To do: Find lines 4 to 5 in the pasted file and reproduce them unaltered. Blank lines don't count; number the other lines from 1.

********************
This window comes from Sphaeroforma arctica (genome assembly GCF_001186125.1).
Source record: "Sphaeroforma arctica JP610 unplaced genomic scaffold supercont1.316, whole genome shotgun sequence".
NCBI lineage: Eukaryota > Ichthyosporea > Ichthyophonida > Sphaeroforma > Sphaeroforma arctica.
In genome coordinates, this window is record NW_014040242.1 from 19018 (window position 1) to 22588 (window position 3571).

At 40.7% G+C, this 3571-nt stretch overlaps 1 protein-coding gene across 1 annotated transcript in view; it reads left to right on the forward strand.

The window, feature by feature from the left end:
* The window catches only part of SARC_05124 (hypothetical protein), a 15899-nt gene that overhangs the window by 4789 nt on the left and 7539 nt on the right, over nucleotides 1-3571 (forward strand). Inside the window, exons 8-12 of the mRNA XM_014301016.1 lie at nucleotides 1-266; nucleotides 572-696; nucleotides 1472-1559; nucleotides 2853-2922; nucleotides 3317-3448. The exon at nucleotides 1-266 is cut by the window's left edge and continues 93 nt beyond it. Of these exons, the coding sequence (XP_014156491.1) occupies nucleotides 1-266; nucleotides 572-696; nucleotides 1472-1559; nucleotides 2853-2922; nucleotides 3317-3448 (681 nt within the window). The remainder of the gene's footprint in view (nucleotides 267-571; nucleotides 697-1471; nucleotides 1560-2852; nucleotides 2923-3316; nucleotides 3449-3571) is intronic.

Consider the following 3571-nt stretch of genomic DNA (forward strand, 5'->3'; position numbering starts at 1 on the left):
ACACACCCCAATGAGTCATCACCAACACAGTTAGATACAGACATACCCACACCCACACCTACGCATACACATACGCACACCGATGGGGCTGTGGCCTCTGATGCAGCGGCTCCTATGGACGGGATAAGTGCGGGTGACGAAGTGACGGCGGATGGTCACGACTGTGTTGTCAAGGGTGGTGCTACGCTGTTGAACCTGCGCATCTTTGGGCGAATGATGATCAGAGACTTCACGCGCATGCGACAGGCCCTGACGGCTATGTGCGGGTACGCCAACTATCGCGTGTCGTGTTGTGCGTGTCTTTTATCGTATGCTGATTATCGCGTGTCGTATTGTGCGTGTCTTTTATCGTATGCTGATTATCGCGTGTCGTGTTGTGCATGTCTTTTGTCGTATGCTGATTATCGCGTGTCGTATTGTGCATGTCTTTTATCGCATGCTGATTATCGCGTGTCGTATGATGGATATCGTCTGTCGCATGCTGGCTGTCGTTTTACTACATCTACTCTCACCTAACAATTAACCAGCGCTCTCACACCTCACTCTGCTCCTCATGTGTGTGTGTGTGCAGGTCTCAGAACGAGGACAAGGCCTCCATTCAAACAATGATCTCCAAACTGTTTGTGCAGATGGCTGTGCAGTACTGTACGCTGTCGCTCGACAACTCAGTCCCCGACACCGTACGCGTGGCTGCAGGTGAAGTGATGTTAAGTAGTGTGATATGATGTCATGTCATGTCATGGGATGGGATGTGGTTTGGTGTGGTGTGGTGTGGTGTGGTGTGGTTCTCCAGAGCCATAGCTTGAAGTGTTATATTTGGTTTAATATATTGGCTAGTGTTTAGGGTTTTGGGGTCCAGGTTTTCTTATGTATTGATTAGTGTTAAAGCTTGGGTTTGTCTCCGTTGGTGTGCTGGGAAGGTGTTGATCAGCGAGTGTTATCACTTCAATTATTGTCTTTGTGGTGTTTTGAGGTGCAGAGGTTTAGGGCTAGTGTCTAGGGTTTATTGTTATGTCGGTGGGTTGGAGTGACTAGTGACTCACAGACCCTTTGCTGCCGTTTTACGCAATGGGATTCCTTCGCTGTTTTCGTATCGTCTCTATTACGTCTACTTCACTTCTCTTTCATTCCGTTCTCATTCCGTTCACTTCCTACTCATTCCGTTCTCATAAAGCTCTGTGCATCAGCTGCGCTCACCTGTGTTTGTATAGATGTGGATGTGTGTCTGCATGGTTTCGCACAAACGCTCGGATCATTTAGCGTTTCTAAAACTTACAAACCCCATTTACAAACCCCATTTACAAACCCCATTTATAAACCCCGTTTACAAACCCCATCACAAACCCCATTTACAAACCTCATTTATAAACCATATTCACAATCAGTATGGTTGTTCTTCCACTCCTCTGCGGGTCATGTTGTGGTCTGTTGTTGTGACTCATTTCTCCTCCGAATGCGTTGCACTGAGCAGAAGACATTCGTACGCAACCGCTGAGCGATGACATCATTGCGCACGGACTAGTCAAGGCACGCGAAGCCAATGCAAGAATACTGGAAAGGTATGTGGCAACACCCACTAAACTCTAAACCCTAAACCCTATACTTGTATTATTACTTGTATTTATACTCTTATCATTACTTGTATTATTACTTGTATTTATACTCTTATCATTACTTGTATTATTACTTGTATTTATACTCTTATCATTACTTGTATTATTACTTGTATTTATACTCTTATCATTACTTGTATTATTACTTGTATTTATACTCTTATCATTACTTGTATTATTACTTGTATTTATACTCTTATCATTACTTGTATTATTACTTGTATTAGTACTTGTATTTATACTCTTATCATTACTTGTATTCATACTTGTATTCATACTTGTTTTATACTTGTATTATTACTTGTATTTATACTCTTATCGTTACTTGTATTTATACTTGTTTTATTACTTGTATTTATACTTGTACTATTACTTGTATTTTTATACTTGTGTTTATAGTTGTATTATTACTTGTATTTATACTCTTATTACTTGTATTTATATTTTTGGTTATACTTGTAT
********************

In genome coordinates, this window is record NW_014040242.1 from 19018 (window position 1) to 22588 (window position 3571).

At 40.7% G+C, this 3571-nt stretch overlaps 1 protein-coding gene across 1 annotated transcript in view; it reads left to right on the forward strand.